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Staff profile: Rhea Garen

Shedding light on Cornell's most amazing hidden collections.

Who she is: Rhea Garen, Media Associate in Digital Scholarship and Preservation Services

What she does: I work with any projects that require high-end imaging, often taking the photographs myself and often managing the projects. I deal with patron requests and digitization for our library exhibitions.

I also work on the faculty grant projects from the College of Arts and Sciences. We’ve done really interesting work — things like coin digitization, where I photograph ancient coins so they can be put online. We’ve been working on another project that involves digitizing squeezes, which are very large paper impressions of monuments, sort of like gravestone-rubbings.  These squeezes were taken in the early 1900s from the writings on the walls of an ancient temple in Turkey.

I work with amazing equipment, too, and a little less than half the studio is curtained off and painted black, with black walls and black curtains. We have a large-format camera and digital scanning back, oversized scanners, high-end monitors, things like that.

Why it’s important: We’re creating digital images so that researchers can use them and more people can see them. Most of the images we create go into online digital collections that can be viewed by anyone all over the world.

Really, it’s all about access. We’re allowing a lot of people to see these collections — the coin collection was locked up in a safe, literally! It wasn’t accessible at all. And these squeezes, they’re up to 40 inches wide on fragile paper, so it’s impossible for almost everyone in the world to see the physical object. But with digitization, you can view these accurate reproductions online.

Where she comes from: I was born in Germany, near Frankfurt. My mom is German. We moved to the States when I was two, and lived mostly in the Long Island area. I went to Cornell as an undergrad in the 1970s, and I loved Ithaca, I stayed! I still love it here.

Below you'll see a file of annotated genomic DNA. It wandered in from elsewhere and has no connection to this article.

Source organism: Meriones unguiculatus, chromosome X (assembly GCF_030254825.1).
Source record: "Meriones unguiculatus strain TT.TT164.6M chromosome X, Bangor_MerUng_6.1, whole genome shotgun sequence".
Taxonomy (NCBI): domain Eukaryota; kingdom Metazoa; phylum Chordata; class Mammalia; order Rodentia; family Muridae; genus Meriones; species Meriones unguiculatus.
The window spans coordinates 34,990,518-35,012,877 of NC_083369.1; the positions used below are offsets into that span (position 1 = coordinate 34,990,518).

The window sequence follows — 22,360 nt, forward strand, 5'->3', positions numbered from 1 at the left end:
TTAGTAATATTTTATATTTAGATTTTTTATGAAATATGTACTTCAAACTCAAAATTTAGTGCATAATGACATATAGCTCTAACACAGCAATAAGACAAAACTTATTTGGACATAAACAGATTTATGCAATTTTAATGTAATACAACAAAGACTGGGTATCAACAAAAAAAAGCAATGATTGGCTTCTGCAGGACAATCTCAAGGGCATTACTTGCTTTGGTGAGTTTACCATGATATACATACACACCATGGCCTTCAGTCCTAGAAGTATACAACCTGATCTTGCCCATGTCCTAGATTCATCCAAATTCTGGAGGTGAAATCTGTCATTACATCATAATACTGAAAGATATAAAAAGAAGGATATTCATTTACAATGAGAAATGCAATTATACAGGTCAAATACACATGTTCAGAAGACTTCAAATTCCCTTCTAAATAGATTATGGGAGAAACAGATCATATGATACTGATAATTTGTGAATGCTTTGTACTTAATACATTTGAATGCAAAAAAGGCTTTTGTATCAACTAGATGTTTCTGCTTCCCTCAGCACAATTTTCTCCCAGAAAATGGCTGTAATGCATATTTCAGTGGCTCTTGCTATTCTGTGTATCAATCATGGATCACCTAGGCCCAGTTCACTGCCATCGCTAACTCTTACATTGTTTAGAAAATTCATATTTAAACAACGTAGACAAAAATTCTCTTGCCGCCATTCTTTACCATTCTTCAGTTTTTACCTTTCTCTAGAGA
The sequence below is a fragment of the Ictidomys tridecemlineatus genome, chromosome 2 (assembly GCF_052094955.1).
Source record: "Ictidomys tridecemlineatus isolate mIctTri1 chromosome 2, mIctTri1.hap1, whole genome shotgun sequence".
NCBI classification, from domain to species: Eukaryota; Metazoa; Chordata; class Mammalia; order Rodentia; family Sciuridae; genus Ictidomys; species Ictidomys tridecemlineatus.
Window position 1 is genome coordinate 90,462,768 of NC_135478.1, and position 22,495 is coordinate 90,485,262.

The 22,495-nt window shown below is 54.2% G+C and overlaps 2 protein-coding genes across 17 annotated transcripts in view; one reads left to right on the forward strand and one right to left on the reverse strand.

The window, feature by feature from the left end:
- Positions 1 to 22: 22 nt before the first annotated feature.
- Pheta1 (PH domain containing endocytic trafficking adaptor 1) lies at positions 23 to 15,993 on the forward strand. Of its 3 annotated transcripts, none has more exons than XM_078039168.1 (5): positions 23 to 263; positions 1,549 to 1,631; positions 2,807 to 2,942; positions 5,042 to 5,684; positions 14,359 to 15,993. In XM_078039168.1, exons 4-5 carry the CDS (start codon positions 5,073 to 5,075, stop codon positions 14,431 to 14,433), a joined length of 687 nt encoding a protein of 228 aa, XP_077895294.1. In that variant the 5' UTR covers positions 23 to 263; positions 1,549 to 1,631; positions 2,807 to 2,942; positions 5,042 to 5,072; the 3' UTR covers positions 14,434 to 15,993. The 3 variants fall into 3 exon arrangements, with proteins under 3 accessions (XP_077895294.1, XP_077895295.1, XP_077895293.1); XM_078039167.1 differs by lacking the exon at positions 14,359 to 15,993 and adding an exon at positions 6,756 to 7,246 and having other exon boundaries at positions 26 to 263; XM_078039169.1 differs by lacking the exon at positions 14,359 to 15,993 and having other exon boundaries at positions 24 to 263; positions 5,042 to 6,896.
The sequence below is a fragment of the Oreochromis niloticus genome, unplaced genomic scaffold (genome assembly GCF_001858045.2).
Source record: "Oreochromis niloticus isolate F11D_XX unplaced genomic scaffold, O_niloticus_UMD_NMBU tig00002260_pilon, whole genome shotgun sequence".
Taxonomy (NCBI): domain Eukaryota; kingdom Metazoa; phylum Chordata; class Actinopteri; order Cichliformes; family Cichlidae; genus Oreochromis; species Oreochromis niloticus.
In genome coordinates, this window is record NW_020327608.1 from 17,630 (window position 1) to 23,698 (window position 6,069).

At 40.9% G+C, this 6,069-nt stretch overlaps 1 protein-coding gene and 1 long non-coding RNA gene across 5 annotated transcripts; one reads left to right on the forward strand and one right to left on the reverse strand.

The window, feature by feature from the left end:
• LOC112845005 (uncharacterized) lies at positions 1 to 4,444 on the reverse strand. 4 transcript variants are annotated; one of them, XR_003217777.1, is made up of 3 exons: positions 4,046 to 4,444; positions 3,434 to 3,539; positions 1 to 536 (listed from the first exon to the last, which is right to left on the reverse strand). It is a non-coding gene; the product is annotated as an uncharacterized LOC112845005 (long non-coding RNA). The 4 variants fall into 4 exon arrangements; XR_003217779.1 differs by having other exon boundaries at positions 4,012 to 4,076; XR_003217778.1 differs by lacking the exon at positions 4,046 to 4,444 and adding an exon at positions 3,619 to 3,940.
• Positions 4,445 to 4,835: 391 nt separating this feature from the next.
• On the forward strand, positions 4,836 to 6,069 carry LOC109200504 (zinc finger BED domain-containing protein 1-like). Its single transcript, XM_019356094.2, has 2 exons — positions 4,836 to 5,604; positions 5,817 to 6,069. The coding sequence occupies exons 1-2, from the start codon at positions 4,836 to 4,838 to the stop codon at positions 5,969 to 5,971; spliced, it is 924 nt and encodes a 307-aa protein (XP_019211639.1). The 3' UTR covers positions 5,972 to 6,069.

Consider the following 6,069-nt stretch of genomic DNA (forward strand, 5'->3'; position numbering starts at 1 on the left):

Education: My area of expertise originally was as a scientist. I studied biology at Cornell and worked in a groundwater microbiology lab for 16 years.

Years at Cornell: I’m working on my 30th year!

Background: I did a lot of scientific imaging before I came to the Library, working with light and electron microscopes. I first became interested in photography by having to use the darkroom to develop my electron microscope images, and then I started taking photography classes while I was working in the microbiology department. I’ve taken a lot of coursework in the arts and graphic design classes, plus I do my own art photography.

Most memorable moment: When we had Sputnik here in the studio! We had one of the satellites, for the “Collecting Imagination” exhibition. It was extremely difficult to photograph that — it was so large, shiny and reflective.

Best part of her job: Seeing so many fabulous items, images, materials, and getting to handle everything myself. I love not knowing from one day to the next what might walk in my door. I’ve imaged a piece of Edgar Allan Poe’s coffin, and recently we imaged Cornell’s copy of the Gettysburg Address. It’s been 12 or 13 years, but I am still constantly surprised by what I see here.

In her spare time: Recently, it’s been all about our new dog! We got an ASPCA rescue back in May. He’s a three-year-old poodle mix named Timmy, and my partner and I have been spending a lot of time training him. He’s a very happy guy.

Dream job: It would be to do this job, but to have more time to work on my own artwork. I take a lot of pictures, but I don’t want to sit in front of a computer when I come home from work! I’d love to be able to work on my own stuff more.

In this LibeScope series, interviews with library staff reveal their skills, talents, interests and backgrounds.

LibeScope

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